Hope that they do not have the nut draws and you can stabilize. Prime Times are a bit too slow–you are offering an additional turn for the Burn player to finish you off. Note that Nahiri can exile an untapped Eidolon, and can attract a lot of damage, else they want to face a hasty Prime Time.

Creature Toolbox (Devoted or Vannifar)

-1 Nahiri, the Harbinger

-1 Farseek

+2 Anger of the Gods

Most decks in this category use mana dorks to accelerate, and tutor, into value creatures to either out-grind or combo kill their opponents. The best thing to do is to keep the battlefield clear of creatures. Bolt the Bird. Currently, there are two popular creature toolbox decks: GW Devoted Company and Vannifar Pod.

GW Devoted Company
The main combo involves Devoted Druid and Vizier of Remedies generating infinite mana, then putting Duskwatch Recruiter into play, and using the mana to eventually find Walking Ballista for the kill. Some versions of the deck are more devoted to the combo by including extra cards to retrieve the combo pieces, or fall back to powerful value creatures. This is the one matchup where it is better off reserving your targeted removal for either Druid or Vizier instead of the mana dork, but use your better judgment and known information to inform your decision.

Vannifar Pod
A recent creation from Ravnican Allegiance, the deck revolves primarily around
Prime Speaker Vannifar, a homage to Birthing Pod. While more vulnerable and slightly slower compared to Pod, the deck performs in similar function: use Vannifar to chain a series of value creatures to enter the battlefield. This results in either a Kiki-Jiki win, or simply finding one-of creatures for any given situation. Unfortunately, your Lightning spells don’t kill Vannifar.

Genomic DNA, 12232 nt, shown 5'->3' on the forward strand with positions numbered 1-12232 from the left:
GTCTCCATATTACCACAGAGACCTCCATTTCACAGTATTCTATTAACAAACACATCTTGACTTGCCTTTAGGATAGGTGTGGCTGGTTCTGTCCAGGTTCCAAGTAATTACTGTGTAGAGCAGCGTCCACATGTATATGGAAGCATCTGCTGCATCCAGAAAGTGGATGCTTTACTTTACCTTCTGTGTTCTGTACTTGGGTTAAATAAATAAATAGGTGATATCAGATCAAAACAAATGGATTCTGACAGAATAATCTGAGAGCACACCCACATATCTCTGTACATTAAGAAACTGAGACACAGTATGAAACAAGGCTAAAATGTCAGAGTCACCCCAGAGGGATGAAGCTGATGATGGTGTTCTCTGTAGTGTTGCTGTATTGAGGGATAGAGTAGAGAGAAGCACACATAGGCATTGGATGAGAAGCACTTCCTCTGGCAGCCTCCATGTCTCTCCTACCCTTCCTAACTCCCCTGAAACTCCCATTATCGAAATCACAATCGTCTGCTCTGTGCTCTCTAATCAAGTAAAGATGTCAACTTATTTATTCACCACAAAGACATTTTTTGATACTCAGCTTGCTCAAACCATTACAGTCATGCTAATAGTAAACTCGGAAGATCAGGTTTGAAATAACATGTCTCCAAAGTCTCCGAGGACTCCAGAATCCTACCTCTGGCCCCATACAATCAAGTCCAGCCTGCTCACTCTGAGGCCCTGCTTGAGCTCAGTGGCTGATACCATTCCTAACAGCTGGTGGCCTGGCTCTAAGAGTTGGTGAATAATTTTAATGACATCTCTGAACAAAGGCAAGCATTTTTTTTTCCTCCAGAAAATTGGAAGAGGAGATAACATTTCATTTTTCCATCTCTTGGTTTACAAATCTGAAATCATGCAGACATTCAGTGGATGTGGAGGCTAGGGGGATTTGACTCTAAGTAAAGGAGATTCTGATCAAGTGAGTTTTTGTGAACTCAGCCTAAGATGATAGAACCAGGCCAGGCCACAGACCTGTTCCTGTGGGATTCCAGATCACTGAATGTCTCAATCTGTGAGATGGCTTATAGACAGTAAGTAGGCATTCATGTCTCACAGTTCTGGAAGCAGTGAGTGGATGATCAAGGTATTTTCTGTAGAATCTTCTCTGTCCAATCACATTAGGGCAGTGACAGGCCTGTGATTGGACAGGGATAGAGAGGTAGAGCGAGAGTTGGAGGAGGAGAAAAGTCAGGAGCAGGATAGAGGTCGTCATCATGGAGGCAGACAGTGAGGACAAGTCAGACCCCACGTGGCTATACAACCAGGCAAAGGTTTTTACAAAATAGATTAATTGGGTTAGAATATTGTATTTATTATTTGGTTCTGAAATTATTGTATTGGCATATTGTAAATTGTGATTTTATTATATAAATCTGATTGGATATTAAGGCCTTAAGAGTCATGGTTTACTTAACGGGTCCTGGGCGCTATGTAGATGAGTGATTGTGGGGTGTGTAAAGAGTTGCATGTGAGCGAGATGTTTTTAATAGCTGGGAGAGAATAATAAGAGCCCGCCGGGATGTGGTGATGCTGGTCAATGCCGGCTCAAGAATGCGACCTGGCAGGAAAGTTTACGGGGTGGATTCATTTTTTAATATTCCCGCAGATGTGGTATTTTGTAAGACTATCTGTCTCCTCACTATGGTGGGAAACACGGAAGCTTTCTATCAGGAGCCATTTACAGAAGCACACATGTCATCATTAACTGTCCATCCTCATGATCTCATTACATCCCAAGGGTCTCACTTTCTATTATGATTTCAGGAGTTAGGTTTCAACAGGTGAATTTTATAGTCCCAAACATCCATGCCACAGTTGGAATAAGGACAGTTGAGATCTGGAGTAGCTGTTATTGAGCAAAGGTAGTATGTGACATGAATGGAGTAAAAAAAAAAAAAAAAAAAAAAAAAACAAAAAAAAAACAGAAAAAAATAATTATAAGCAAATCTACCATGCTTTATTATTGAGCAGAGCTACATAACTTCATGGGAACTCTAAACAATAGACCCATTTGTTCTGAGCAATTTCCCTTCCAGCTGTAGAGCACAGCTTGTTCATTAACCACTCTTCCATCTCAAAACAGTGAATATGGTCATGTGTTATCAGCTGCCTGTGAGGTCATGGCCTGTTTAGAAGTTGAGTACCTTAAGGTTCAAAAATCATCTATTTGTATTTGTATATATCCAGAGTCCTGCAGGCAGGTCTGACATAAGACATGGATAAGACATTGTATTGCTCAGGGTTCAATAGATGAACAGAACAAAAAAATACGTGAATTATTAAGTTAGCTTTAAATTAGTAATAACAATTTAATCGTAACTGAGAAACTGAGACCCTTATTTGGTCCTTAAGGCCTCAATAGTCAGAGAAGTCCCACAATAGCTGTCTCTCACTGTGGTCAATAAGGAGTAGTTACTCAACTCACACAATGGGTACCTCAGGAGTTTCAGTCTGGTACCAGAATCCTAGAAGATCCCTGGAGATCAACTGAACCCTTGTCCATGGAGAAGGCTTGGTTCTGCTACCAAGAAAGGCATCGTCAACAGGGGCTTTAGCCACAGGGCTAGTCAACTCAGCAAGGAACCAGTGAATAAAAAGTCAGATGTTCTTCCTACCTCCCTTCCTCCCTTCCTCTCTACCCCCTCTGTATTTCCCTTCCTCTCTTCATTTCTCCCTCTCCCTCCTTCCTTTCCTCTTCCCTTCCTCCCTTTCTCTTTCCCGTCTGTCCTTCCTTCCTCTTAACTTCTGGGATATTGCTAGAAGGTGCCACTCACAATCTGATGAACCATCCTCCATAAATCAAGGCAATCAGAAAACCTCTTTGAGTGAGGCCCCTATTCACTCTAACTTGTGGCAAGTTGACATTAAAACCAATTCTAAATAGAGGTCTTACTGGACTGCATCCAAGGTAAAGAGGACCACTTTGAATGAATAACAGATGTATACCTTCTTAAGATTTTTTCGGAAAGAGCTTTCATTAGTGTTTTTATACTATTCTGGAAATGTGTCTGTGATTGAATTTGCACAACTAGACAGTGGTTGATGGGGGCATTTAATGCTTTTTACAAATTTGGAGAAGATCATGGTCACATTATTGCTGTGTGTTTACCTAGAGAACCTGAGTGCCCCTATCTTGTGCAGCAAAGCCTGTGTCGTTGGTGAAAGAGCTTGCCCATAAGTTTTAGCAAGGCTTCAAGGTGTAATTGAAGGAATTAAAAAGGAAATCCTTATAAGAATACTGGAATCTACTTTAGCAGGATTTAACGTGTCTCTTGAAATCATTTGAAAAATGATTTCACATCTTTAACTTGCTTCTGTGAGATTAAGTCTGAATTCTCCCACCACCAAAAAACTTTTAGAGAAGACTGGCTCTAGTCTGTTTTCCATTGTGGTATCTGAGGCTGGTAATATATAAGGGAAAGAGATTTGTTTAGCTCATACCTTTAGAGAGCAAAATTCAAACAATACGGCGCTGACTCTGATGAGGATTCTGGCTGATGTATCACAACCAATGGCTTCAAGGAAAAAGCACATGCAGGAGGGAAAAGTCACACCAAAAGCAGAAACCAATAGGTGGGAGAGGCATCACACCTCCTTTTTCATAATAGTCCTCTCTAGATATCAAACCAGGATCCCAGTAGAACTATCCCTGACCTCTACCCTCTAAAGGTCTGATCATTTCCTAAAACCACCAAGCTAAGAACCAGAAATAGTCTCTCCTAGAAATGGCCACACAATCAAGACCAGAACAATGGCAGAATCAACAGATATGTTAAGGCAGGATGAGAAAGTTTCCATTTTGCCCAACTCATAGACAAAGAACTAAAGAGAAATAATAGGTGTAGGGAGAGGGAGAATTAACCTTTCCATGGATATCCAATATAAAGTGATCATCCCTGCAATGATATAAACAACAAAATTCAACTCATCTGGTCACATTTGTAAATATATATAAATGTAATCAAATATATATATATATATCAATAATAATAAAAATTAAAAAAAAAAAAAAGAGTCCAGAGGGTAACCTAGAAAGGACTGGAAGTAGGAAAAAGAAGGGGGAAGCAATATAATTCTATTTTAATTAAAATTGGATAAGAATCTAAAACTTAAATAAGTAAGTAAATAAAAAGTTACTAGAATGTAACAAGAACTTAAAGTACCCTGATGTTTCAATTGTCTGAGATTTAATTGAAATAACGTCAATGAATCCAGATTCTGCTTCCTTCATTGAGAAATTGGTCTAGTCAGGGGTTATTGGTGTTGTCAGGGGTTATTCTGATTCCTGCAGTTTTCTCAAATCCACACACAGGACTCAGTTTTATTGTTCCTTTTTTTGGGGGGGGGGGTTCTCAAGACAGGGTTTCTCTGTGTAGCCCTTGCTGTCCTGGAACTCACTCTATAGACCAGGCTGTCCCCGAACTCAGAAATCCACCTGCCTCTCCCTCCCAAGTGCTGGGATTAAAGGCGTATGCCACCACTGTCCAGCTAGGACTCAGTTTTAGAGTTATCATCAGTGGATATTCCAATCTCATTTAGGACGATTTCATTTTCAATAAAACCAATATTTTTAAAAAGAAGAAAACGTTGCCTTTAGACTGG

Dredge

-2 Lightning Bolt

-2 Lightning Helix

-3 Nahiri, the Harbinger

+2 Rest in Peace

+2 Anger of the Gods

+3 Knight of Autumn

IThe deck operates on a different axis, working primarily from the graveyard, resulting in cheating out free creatures and damage spells. Although NayaShift lacks the spare room for the typical artifact cards that affect the graveyard, White offers a powerful enchantment in Rest in Peace. We forego targeted removal for cards that can affect multiple cards. Just keep an eye out for Conflagrate and Creeping Chill.

Eldrazi (Colorless)

-2 Lightning Bolt

-2 Lightning Helix

-2 Slagstorm

+3 Knight of Autumn

+2 Fulminator Mage

+1 Damping Sphere

The three-damage spells are unable to kill their primary threats and the creatures that they kill net value when targeted or destroyed. Knight’s abilities are all relevant: a fine blocker against most of their creatures, destroying an occasional problematic Chalice, and even gaining you life. Fulminator Mage acts as a chump blocker while destroying their Temples.

Elves

-2 Nahiri, the Harbinger +2 Anger of the Gods

The quintessential tribal deck in many formats, the Elves deck is trying to amass a string of cheap elves and elf lords to crush you with overwhelming power. Keep the board clear to survive and win with your payoffs. Be mindful of cards like Stain the Mind and Assassin’s Trophy.

Foretold Balance

-1 Lightning Bolt

-2 Slagstorm

-2 Lightning Helix

+2 Tireless Tracker

+3 Knight of Autumn

If there is one thing that Magic players love to do, it is breaking symmetry on cards with with symmetrical effects. Upheaval usually comes to mind as the quintessential example, but in Modern, there is Restore Balance. Instead of waiting six turns to cast it off suspend, instead the deck uses As Foretold and Electrodominance to cheat it out. They attempt to empty their hand, then suspend a Greater Gargadon, sacrifice all their lands to the Gargadon, and cheat out a Restore Balance. With both players empty-handed and no permanents on the battlefield, you can only stare in the distance as the Gargadon prepares to eventually kill you. Knight and Nahiri can remove their As Foretold, and Nahiri will not be sacrificed from Balance. But, without counterspells or a Chalice, there is not much you can do about this. Just hope that they somehow stumble and you can win on Turn 4.